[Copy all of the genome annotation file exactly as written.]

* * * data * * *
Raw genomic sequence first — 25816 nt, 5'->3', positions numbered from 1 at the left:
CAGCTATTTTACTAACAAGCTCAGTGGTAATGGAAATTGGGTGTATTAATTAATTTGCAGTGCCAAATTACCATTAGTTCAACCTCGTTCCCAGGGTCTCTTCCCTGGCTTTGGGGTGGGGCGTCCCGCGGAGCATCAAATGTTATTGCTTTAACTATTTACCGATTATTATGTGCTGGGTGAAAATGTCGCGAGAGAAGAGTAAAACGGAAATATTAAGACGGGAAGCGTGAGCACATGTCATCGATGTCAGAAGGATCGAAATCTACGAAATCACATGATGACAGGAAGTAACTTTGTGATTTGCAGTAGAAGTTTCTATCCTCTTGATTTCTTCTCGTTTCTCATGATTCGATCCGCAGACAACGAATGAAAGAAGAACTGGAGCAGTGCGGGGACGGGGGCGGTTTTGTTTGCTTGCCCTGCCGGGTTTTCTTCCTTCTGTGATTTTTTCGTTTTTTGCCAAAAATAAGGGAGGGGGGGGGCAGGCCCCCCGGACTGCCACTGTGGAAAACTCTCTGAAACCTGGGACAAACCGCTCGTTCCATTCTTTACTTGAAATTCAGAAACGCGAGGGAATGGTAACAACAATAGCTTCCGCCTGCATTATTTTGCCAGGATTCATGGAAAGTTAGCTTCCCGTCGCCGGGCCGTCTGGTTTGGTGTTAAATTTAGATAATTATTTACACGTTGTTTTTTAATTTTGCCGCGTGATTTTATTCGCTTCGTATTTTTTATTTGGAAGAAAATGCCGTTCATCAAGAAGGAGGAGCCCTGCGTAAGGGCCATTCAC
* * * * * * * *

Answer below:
Raw genomic sequence first — 25816 nt, 5'->3', positions numbered from 1 at the left:
CAGCTATTTTACTAACAAGCTCAGTGGTAATGGAAATTGGGTGTATTAATTAATTTGCAGTGCCAAATTACCATTAGTTCAACCTCGTTCCCAGGGTCTCTTCCCTGGCTTTGGGGTGGGGCGTCCCGCGGAGCATCAAATGTTATTGCTTTAACTATTTACCGATTATTATGTGCTGGGTGAAAATGTCGCGAGAGAAGAGTAAAACGGAAATATTAAGACGGGAAGCGTGAGCACATGTCATCGATGTCAGAAGGATCGAAATCTACGAAATCACATGATGACAGGAAGTAACTTTGTGATTTGCAGTAGAAGTTTCTATCCTCTTGATTTCTTCTCGTTTCTCATGATTCGATCCGCAGACAACGAATGAAAGAAGAACTGGAGCAGTGCGGGGACGGGGGCGGTTTTGTTTGCTTGCCCTGCCGGGTTTTCTTCCTTCTGTGATTTTTTCGTTTTTTGCCAAAAATAAGGGAGGGGGGGGGCAGGCCCCCCGGACTGCCACTGTGGAAAACTCTCTGAAACCTGGGACAAACCGCTCGTTCCATTCTTTACTTGAAATTCAGAAACGCGAGGGAATGGTAACAACAATAGCTTCCGCCTGCATTATTTTGCCAGGATTCATGGAAAGTTAGCTTCCCGTCGCCGGGCCGTCTGGTTTGGTGTTAAATTTAGATAATTATTTACACGTTGTTTTTTAATTTTGCCGCGTGATTTTATTCGCTTCGTATTTTTTATTTGGAAGAAAATGCCGTTCATCAAGAAGGAGGAGCCCTGCGTAAGGGCCATTCAC